I caught up with Claire Rowland and one of her co-authors, Martin Charlier, who were promoting their new O’Reilly book, Designing Connected Things. I also got to chat briefly with Lauren at Zealify where you can get and share reviews of what it’s really like to work at a given company, and with the women behind Articulate Network, a directory of women speakers. Like Tampon Club, all simple ideas addressing a particular problem.
One woman who visited the Tampon Club stand pointed me to this video of 15-year-old Artemis Irvine speaking about Menstruation, Misogyny, and Caitlin Moran in her winning entry for the Jack Petchey’s “Speak Out” Challenge Grand Final July 2014. It seemed rather appropriate to include here:
If you follow me on Twitter or Facebook, you might have seen me use the hashtag #TamponClub*. It began sometime after a few of us ‘Women In Tech’ went to a tech evening event at the awesome new HQ of Twitter UK.
As well as the funky food, the tech talks, and (obvs) the dalek in the foyer, we were impressed by the presence of free sanitary products in the women’s toilets.
Free tampons wasn’t something I’d ever thought about before. Sure, I agree that putting tax on tampons (my shorthand for all sanitary products because, well, it reads funnier) is ridiculous but the idea of justifying giving them away for free just hadn’t crossed my mind.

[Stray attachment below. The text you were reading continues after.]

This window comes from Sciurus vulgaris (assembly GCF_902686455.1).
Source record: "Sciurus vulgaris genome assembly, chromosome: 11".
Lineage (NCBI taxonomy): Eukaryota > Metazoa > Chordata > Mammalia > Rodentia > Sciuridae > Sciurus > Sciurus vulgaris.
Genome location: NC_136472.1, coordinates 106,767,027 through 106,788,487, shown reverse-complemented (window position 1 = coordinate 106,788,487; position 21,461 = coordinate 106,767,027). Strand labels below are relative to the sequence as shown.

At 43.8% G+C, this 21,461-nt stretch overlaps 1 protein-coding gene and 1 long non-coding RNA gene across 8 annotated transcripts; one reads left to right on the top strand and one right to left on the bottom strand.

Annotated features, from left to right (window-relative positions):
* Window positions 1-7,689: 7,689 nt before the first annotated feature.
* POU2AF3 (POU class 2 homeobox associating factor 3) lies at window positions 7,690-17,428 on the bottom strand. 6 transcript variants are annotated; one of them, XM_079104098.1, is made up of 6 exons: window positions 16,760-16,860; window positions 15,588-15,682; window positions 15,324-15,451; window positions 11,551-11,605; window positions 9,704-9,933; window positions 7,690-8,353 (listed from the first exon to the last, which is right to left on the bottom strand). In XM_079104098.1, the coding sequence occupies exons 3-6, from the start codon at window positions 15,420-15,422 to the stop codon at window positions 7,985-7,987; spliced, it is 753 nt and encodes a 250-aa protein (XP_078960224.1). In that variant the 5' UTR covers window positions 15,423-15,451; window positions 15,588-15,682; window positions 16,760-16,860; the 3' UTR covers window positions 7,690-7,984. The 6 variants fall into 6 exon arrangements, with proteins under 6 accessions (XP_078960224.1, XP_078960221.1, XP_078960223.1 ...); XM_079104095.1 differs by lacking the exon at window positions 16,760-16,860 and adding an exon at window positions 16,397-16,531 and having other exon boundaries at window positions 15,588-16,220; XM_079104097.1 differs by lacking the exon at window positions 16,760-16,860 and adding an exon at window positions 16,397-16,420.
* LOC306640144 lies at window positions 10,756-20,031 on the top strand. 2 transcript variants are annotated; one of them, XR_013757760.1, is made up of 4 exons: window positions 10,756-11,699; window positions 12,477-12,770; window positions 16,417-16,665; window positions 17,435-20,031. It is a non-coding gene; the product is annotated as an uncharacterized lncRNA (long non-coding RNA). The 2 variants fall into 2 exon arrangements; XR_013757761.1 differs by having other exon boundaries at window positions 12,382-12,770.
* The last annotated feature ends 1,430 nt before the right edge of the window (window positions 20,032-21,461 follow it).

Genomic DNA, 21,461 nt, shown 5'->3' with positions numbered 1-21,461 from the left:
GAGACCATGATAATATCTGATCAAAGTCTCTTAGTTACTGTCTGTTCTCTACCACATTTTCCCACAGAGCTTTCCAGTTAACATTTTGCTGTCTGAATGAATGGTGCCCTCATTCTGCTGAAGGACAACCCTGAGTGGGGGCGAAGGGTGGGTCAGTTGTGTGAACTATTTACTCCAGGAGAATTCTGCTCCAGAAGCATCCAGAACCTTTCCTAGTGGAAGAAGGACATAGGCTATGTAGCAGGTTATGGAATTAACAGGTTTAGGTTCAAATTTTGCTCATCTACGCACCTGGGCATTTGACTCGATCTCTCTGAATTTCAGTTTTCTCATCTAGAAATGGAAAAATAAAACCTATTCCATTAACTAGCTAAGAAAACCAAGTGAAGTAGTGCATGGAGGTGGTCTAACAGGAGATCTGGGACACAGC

Then the brilliant Alice Bartlett wrote about how seeing the tampons-in-the-toilet prompted her to do the same at her own workplace. She basically supplied free tampons and towels in the women’s toilets for both her own convenience and for anyone else who needed them.
It’s a great post – everyone should read it (tl;dr imagine if you had to supply your own toilet roll at work…and sometimes you forgot…).
Her post (really, go read it now, I’ll wait for you to get back) sparked a brief conversation on Twitter. Other women loved the idea and proposed starting community Tampon Clubs in their own workplaces.
@maygg and I decided to start a Tampon Club in the nearest toilets to our desks (DE3, for anyone au fait with the IBM Hursley site).
Tampon Club at IBM Hursley
It took longer than it should’ve but, as of this Wednesday: ta-da!
If you use the DE3 women’s toilets, let us know what you think. Please use the supplies and feel free to contribute if you want to.
If you use other women’s toilets around Hursley and you want to do the same, let us know!
Tampon Club response
As it’s only our first week, we have no idea how it’ll go. But we’ve had a few positive comments already, including (I hope they don’t mind me quoting them anonymously):
“great idea in the ladies!…had a box in my drawer so I’ve added it to the collection”
“thanks for the new additions to the ladies loos – really great idea – I don’t know how many times I have come in having been caught out and don’t want to carry a big box in full view from the canteen!!”
We’re keeping tabs on cost and stock so I’ll report back after a few weeks.
*The girl who tweeted a #TamponClub photo of herself with a bunch of tampons stuffed in her mouth is nothing to do with us. 🙂